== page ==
New legal powers to seize and crush vehicles used for fly-tipping in Sunderland could soon be put to the test.
The powers came in last April and allow Sunderland City Council to seize vehicles used in waste transport or deposit offences to help tackle environmental crime.
Environmental Services Manager on the council, Nicky Rowland, revealed investigations are ongoing into several suspect vehicles.
“We have eight vehicles at the moment that we’re looking at potentially seizing,” she told the Economic Prosperity Scrutiny Committee.
“One of the problems we have is that the vehicles are cloned and we know that the registration number isn’t correct so the police are now working with us to try and get these vehicles identified and we will be seizing them and hopefully scrapping them.
“The procedure is that we seize a vehicle and the owner has to prove complete legitimacy for the vehicle and all its contents in 15 days and if they can’t, then the vehicle is disposed of.”
The Control of Waste Dealing With Seized Property (England and Wales) Regulations 2015 outlines several situations where vehicles can be seized.
This includes transporting waste without a licence, unauthorised dumping, failing to ensure transfer of waste to an ‘authorised person’ and failure to provide waste information forms when requested.
It comes as the Echo continues its Clean Streets campaign, launched to encourage more pride in our city and a put a spotlight on cleaning up Sunderland’s streets and open spaces.
Ms Rowland added while the powers came in several months ago, staffing limitations meant the authority weren’t able to use the powers until now.
If a vehicle is seized as part of an investigation it can be sold or destroyed.
Since April 2017, Sunderland City Council has also adopted a new environmental policy in response to councillors calling for a tougher stance against litter bugs.
As a result, enforcement results have rocketed with a mixture of education notices, fines and prosecutions for waste offences across Sunderland.
Since April 2017, around 61 fixed penalty notices were also issued for fly-tipping offences and 11 successful prosecutions.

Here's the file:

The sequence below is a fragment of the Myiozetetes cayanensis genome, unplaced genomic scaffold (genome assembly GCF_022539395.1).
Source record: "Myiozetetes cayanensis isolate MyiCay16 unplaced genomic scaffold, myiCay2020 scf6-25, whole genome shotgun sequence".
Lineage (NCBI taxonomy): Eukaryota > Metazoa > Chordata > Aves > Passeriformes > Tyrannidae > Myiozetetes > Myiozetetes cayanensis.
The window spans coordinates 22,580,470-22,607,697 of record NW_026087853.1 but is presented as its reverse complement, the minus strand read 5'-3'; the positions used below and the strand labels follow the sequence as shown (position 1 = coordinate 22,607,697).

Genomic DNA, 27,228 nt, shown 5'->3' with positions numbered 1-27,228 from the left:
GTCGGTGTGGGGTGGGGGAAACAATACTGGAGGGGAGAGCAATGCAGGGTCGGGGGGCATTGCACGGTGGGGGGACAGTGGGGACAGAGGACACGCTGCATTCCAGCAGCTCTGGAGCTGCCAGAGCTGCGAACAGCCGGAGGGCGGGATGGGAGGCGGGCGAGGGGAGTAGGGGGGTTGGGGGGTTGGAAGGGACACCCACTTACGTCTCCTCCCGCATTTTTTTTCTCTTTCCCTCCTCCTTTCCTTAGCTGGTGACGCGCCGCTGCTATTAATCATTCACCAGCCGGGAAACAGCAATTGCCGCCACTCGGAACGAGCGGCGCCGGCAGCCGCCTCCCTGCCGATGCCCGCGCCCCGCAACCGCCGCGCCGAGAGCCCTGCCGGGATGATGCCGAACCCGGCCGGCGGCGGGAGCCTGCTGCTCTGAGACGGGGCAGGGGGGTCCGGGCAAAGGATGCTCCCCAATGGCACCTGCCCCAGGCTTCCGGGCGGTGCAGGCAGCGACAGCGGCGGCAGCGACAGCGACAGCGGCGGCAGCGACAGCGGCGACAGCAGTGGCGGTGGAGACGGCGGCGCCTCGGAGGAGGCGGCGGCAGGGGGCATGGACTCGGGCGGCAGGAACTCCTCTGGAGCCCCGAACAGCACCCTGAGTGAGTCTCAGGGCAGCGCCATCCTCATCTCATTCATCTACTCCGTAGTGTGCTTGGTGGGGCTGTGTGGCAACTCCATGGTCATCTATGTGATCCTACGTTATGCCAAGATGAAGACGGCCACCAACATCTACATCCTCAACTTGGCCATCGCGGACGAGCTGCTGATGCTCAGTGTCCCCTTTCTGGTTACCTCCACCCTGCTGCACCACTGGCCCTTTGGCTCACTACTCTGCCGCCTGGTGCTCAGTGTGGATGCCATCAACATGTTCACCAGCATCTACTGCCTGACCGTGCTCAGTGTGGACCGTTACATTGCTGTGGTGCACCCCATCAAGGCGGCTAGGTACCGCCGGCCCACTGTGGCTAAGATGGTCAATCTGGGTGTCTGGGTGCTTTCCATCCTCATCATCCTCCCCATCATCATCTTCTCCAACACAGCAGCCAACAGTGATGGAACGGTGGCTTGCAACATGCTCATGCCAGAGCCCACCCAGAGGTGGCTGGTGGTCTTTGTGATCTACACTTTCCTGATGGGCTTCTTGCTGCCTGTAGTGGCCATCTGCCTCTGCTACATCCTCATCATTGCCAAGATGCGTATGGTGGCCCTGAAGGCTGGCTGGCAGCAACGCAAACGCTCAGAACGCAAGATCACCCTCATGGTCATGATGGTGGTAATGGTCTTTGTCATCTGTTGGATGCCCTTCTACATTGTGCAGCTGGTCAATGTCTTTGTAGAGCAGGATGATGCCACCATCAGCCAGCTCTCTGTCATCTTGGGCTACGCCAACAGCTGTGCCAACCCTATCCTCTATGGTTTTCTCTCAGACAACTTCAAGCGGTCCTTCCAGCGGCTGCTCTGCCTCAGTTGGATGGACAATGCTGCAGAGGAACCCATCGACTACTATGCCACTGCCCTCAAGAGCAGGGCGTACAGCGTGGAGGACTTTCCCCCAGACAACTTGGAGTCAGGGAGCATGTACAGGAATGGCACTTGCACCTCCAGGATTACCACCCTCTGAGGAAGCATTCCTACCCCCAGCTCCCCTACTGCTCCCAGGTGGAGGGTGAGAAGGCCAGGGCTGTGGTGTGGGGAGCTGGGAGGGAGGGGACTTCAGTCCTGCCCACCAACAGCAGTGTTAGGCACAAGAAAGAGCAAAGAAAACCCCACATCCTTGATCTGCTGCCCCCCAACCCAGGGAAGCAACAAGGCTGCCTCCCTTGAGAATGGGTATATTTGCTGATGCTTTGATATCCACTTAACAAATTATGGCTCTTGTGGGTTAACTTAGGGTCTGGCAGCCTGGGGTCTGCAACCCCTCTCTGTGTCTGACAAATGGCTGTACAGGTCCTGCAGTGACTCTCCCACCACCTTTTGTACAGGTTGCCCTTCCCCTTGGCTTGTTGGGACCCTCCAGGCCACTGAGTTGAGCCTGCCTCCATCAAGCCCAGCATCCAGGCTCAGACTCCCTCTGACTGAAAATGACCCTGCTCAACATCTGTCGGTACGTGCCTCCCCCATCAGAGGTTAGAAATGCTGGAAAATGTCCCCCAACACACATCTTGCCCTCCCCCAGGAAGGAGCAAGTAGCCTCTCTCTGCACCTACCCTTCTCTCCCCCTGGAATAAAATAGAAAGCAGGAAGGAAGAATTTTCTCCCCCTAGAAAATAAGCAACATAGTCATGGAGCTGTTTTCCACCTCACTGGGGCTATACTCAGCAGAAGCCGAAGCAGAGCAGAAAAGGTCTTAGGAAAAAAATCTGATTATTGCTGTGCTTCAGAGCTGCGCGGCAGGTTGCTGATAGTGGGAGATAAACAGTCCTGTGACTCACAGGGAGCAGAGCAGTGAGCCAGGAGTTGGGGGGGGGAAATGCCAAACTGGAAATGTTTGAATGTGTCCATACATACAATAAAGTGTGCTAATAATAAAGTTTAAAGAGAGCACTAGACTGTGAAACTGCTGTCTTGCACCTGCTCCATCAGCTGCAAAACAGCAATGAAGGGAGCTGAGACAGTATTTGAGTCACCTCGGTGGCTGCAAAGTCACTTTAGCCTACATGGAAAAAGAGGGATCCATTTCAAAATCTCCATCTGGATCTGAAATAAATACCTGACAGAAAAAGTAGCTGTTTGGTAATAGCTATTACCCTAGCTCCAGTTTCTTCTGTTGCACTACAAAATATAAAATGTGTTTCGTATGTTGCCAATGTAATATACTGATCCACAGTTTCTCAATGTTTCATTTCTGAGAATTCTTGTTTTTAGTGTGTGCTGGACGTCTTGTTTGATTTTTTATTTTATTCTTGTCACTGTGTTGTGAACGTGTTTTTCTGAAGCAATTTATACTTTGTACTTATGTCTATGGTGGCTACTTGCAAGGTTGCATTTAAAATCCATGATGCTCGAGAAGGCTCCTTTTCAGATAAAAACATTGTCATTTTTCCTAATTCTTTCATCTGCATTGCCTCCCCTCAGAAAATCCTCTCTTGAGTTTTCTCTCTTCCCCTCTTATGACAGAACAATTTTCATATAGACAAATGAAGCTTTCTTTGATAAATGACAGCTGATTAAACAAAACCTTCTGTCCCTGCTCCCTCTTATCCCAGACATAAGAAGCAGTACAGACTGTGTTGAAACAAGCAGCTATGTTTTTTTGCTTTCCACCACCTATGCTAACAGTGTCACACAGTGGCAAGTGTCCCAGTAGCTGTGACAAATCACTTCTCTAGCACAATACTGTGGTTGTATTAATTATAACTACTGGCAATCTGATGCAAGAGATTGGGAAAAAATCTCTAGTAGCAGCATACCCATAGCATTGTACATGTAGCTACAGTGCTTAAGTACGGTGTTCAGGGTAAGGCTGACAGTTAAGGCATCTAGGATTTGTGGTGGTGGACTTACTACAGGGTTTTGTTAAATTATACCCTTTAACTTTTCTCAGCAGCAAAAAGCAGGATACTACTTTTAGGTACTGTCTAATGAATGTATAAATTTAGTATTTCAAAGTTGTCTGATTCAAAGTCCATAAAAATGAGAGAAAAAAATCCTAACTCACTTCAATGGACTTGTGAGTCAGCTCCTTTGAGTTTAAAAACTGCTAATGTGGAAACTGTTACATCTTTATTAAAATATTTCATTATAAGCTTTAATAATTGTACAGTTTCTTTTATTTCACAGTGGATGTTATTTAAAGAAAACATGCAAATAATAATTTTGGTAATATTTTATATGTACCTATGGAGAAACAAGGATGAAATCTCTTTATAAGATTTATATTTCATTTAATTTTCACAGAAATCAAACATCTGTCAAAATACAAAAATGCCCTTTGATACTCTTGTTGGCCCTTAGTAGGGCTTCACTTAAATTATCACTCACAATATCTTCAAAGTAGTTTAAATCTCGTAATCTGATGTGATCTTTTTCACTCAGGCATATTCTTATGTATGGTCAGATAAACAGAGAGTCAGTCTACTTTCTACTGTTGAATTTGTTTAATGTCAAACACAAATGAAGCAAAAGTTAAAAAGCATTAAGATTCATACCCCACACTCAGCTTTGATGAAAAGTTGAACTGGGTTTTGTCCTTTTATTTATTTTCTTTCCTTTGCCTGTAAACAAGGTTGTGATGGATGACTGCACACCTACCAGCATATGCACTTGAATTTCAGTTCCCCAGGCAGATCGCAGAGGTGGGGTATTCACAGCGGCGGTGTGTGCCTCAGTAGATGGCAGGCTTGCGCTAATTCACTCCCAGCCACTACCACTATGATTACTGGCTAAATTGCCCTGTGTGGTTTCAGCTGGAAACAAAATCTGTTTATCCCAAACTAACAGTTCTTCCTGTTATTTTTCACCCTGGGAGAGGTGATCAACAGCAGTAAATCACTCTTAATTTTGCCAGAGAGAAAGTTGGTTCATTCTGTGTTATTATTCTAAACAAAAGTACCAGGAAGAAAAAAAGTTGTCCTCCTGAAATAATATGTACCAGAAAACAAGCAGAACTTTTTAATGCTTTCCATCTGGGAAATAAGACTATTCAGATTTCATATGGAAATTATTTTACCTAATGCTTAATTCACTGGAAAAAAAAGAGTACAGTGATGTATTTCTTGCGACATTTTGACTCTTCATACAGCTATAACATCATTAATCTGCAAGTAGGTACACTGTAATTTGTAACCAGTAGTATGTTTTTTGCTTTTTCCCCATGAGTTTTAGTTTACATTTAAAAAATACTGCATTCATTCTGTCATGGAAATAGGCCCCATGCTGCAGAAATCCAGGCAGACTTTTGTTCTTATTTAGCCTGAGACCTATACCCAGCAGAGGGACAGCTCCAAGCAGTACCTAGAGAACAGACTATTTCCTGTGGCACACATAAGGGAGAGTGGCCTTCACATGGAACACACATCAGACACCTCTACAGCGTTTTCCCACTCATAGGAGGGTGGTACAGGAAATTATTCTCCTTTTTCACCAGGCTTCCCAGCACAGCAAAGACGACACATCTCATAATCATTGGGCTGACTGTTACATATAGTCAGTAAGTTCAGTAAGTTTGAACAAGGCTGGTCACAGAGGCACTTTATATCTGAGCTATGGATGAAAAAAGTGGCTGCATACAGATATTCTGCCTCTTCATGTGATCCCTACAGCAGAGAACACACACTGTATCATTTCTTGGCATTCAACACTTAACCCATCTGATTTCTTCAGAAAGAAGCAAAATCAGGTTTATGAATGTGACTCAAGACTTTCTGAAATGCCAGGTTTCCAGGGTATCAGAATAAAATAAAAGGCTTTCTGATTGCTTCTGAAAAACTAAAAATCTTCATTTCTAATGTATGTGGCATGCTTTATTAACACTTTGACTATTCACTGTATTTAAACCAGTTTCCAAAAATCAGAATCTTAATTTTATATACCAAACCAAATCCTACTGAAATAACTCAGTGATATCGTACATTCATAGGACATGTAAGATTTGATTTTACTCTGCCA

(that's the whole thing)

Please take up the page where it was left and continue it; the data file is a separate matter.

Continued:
“Since the new policy came out our results are fantastic and I’m tremendously proud of the very small team that has produced this amount of work,” Ms Rowland said.
“We have undertaken 8,985 individual investigations (and) for a team which was up until very recently a team of three, it’s absolutely phenomenal work.”
This compares to 4,141 investigations were carried out and 2,076 warnings issued between 2014-2017.
While the council now has an operational team of ten staff, Ms Rowland said future goals include being more “intelligence-led” and proactive to deal with offenders.
She added: “We need to look at targeting events and people who come into the area, we’re proud of Sunderland and we’re prepared to penalise anyone who is not respecting our environment as much as we would.”
Between April and December in 2018, nearly 7,000 complaints were also lodged with the council around ‘dumping of waste’.
The worst areas for complaints were based in the city centre including Millfield, Hendon, Pallion and Barnes.
In future, illegal waste collected by council will be weighed to calculate the ‘cost of fly-tipping’ to the authority.
Environmental crime figures since April 2017
Community protection warnings: 52
Community protection notices: 6
Trade waste notices: 32
Household waste notices: 1,240
Duty of care inspections (businesses and waste transporters) 24
Sucessful prosecutions: 11
Fixed penalty notices / fines since April 2017
Fly-tipping offences: 61
Charges to householders to pay clearance charges 78
Duty of care offences: 26
Transportation of waste: 14
Trade waste: 2
Dog fouling: 3
Breach of Public Space Protection Order: 3
Total number of complaints relating to illegal deposit of waste April 2018 to December 2018
Shiney Row 259
Washington North 237
Washington East 221
St Peters 215
Copt Hill 203
Washington West 167
St Michael’s 150
St Anne’s 138
Washington South 120
Washington Central 110
St Chad’s 85
Chris Binding , Local Democracy Reporting Service